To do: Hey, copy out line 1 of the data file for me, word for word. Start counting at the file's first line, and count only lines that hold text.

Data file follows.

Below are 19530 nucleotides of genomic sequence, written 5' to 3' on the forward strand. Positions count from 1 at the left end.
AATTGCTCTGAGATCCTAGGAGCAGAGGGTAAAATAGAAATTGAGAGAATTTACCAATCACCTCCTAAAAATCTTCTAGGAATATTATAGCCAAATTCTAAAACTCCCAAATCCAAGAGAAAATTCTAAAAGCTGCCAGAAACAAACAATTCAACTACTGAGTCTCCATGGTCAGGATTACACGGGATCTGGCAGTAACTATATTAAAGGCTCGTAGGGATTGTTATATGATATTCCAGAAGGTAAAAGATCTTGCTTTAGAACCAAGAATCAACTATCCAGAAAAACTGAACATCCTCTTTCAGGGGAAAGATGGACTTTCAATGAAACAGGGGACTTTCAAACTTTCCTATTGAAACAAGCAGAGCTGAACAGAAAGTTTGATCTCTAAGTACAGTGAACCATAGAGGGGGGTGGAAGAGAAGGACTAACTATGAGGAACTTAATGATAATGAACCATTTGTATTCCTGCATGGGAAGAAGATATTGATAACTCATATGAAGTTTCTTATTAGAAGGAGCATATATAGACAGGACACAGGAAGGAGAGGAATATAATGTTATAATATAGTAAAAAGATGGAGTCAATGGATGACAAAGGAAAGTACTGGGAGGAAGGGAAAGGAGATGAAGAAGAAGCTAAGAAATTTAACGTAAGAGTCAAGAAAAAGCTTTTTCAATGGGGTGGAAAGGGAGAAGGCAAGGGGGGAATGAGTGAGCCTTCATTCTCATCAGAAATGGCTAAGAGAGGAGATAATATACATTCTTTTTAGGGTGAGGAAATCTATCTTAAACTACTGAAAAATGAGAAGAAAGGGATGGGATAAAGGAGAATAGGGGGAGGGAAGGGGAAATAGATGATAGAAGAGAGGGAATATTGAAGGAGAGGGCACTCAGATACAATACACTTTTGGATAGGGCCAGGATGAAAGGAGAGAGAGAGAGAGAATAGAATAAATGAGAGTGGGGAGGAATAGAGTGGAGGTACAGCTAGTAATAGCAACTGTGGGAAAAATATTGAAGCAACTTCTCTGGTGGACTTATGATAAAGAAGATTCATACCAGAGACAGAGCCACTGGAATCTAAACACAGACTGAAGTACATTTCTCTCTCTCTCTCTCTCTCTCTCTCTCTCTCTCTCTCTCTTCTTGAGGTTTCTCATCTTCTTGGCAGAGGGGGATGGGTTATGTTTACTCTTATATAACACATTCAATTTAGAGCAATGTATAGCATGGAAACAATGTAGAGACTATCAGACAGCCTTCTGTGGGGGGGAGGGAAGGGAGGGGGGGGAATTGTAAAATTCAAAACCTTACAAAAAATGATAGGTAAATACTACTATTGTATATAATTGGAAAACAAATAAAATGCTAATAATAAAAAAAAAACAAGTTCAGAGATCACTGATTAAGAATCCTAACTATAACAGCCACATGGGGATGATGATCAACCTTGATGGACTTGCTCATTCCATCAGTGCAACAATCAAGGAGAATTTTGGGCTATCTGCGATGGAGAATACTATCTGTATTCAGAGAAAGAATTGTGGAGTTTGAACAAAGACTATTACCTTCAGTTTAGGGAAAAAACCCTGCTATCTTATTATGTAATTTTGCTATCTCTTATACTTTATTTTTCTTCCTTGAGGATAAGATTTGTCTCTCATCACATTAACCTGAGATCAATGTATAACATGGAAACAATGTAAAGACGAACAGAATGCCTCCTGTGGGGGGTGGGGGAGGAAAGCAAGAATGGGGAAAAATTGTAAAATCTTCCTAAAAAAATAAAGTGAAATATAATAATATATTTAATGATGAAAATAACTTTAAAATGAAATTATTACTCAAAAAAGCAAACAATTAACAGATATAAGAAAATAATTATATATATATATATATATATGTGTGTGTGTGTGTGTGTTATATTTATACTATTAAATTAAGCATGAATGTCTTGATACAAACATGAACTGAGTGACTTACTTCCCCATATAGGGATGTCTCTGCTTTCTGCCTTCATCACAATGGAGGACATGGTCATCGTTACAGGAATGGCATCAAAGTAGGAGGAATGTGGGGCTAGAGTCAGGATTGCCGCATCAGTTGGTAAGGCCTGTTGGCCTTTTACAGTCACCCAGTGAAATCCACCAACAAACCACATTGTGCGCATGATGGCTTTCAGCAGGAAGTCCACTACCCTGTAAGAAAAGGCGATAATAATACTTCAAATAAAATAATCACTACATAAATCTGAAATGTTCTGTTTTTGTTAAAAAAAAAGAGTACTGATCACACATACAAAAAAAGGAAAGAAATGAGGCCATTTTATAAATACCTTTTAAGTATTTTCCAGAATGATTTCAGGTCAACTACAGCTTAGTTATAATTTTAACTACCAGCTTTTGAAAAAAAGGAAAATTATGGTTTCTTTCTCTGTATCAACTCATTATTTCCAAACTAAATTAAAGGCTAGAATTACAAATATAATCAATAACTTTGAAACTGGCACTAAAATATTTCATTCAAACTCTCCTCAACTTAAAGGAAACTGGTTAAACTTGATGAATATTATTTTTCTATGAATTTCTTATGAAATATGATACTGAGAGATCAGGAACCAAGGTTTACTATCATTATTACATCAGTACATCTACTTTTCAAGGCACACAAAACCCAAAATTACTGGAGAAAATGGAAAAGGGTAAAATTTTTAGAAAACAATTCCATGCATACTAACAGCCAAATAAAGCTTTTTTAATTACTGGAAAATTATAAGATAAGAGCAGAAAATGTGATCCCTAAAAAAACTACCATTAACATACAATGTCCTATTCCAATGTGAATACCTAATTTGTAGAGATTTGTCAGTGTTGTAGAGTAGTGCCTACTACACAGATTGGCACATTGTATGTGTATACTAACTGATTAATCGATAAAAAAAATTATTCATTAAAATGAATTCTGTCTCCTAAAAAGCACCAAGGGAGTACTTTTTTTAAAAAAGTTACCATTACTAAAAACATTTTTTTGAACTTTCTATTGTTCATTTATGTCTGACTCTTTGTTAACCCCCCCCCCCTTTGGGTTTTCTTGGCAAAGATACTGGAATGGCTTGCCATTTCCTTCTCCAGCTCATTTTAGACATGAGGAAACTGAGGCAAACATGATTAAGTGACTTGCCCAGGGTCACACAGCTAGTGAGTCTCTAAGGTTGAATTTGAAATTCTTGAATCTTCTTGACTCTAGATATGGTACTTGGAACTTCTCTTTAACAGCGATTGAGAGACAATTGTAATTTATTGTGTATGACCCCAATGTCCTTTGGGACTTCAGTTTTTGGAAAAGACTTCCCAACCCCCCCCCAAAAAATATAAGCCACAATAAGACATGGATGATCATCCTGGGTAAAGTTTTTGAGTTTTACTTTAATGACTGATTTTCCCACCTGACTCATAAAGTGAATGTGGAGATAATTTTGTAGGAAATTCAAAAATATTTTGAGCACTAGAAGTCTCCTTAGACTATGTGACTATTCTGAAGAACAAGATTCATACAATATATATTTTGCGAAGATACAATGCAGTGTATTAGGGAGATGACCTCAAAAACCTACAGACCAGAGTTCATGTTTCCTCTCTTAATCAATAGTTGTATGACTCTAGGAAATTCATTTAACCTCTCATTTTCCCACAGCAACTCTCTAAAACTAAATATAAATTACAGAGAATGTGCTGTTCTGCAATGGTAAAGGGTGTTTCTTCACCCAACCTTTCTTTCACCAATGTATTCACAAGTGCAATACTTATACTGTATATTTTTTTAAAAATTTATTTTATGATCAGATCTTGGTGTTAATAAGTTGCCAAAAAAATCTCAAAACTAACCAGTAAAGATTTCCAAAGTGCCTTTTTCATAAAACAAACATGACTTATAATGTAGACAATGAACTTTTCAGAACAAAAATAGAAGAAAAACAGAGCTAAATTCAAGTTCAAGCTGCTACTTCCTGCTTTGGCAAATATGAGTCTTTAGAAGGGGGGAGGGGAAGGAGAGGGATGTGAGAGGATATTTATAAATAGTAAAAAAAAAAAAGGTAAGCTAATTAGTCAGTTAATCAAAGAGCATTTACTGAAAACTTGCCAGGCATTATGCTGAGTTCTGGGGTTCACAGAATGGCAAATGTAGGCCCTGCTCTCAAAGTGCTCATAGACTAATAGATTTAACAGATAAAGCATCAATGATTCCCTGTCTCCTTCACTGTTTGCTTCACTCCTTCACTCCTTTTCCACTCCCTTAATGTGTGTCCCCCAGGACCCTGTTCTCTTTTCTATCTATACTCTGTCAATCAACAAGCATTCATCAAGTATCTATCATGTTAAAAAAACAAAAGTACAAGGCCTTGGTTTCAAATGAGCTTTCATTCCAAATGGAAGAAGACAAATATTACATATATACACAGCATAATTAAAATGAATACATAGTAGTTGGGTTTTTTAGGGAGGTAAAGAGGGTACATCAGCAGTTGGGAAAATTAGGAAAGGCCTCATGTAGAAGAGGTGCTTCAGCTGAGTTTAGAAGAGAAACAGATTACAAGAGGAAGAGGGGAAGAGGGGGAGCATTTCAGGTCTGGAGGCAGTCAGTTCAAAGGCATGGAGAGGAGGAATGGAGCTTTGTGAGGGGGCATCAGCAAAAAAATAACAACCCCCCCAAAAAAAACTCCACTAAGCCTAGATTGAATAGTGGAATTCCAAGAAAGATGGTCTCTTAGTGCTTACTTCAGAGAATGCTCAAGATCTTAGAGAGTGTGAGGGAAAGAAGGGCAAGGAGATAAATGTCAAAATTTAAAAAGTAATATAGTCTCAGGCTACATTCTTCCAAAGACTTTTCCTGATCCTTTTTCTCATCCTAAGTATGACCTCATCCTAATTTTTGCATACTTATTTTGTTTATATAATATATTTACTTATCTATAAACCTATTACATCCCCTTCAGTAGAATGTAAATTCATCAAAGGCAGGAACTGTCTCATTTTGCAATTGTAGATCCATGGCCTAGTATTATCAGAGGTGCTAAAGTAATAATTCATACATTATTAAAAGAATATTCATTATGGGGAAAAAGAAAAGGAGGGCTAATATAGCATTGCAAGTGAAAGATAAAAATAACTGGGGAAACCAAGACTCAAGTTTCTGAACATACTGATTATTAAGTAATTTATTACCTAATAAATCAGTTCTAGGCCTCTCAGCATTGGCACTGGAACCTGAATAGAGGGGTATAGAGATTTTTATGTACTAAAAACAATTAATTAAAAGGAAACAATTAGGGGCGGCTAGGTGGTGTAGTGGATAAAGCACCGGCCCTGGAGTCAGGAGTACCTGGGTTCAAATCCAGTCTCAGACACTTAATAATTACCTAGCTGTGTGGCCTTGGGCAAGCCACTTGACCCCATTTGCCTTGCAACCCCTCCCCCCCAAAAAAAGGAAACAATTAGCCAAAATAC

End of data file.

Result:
Below are 19530 nucleotides of genomic sequence, written 5' to 3' on the forward strand. Positions count from 1 at the left end.